Cup of Remembrance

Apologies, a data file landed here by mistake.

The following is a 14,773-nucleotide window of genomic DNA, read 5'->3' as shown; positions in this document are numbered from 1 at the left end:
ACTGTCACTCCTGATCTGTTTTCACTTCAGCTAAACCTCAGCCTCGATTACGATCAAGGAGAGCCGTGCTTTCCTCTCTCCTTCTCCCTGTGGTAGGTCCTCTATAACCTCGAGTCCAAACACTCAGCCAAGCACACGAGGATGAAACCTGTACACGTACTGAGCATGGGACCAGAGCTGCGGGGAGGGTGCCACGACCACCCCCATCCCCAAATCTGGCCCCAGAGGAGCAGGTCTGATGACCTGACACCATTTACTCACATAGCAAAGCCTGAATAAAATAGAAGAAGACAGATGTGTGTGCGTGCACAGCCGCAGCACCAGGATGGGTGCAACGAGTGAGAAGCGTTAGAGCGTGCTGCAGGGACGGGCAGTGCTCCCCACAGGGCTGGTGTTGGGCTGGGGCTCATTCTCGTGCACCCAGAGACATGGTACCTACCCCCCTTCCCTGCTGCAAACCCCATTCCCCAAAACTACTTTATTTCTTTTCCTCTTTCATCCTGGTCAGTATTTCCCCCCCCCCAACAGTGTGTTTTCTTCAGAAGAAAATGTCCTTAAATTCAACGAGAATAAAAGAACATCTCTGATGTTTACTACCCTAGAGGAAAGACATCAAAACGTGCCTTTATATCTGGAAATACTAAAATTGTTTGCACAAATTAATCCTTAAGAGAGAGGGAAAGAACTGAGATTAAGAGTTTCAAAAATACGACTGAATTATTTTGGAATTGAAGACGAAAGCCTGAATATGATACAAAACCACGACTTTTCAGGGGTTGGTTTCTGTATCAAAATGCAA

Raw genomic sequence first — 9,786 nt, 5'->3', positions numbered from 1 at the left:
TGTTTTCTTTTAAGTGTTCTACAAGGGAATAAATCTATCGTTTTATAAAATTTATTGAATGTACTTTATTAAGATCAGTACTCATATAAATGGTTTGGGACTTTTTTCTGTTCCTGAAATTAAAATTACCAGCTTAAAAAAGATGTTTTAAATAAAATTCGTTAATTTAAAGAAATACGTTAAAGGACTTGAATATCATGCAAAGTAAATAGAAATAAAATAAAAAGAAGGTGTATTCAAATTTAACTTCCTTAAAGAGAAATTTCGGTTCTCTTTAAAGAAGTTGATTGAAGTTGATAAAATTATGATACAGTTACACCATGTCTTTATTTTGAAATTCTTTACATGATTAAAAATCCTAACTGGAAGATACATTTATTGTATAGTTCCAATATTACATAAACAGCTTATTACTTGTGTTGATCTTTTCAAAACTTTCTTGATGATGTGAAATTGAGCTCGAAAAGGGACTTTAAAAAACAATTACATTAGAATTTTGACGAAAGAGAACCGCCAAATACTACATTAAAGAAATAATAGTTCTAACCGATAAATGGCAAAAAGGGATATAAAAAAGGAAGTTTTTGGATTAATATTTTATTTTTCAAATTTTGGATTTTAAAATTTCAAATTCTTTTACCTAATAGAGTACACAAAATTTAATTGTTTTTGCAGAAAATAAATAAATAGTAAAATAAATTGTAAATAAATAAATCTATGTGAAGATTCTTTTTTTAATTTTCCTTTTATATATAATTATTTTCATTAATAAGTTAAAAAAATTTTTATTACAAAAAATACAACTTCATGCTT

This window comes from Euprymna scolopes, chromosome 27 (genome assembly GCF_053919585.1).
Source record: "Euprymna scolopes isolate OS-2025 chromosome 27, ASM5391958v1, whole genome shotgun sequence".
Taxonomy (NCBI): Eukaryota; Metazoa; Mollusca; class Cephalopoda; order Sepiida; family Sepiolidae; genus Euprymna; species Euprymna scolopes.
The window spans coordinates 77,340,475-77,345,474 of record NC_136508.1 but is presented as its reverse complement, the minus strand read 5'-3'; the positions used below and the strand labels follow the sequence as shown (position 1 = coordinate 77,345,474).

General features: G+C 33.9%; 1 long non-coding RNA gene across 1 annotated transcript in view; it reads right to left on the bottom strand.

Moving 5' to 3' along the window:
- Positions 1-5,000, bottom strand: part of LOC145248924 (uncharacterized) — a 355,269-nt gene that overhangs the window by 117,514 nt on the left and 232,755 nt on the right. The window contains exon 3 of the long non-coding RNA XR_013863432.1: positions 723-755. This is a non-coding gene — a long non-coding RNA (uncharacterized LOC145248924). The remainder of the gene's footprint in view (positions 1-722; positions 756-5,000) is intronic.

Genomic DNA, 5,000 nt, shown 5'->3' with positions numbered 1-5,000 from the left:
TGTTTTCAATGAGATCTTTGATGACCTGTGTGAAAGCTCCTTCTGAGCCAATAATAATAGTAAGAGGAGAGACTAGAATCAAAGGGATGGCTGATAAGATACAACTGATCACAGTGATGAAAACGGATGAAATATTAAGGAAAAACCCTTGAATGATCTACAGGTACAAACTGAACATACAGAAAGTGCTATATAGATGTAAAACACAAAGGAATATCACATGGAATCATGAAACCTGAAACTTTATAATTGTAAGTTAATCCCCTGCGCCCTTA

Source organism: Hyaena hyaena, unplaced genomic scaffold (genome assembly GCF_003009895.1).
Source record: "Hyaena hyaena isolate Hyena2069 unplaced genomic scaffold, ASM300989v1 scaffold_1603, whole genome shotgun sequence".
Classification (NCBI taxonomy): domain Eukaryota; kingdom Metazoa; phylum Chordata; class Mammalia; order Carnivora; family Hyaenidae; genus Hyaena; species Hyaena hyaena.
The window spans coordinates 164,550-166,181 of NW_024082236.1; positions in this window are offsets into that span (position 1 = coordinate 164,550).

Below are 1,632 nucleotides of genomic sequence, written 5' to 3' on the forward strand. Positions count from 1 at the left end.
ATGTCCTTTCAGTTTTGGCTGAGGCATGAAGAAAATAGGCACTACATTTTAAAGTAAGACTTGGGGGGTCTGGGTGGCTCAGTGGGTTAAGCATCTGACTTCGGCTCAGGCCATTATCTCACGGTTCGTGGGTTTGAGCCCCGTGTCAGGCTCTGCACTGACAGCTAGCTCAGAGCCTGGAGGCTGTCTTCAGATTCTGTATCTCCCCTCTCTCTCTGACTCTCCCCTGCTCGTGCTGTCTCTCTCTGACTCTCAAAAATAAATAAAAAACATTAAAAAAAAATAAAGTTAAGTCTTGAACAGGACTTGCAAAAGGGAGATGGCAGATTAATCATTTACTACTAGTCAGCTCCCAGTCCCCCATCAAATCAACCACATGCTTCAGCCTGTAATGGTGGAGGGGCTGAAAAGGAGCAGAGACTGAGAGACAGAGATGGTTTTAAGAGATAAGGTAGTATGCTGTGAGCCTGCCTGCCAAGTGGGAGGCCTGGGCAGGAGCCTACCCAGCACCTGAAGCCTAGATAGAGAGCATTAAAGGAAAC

Passover is also called zman cheruteinu, a time of our freedom. We recline like royalty, sing freedom songs, and eat delicacies. Yet, we end our holiday with Yizkor, prayers of remembrance. Our Judaism is filled with commemoration and joy at the same time. The same people that left Egypt were not the same people who entered the Promised Land. We recognize that to reach the height of freedom, we must honor those lives that came before us. Just seven days ago, we sat at our Seder tables and added seats for special guests. Yet, we also stared at the empty chairs of our loved ones, whose presence were felt. At the end of the Passover holiday, we do the same. We have the yolk of remembrance not because it is an unnecessary burden, but because it is a weight of meaning and connection. This year, my mother sent me a picture of her Seder table. It had the cup of Elijah. Next to it was another cup filled with wine. It was the cup of Eyal, my brother’s kiddush cup, which is now added to the table in his memory. We do not have to wait for Elijah to walk through the door to create meaning in our lives. Each one of us has a cup that we can add to our tables, representing lives that gave us that sweet taste like wine, and whose absences allow us to take the deep lessons they taught us and retell their stories.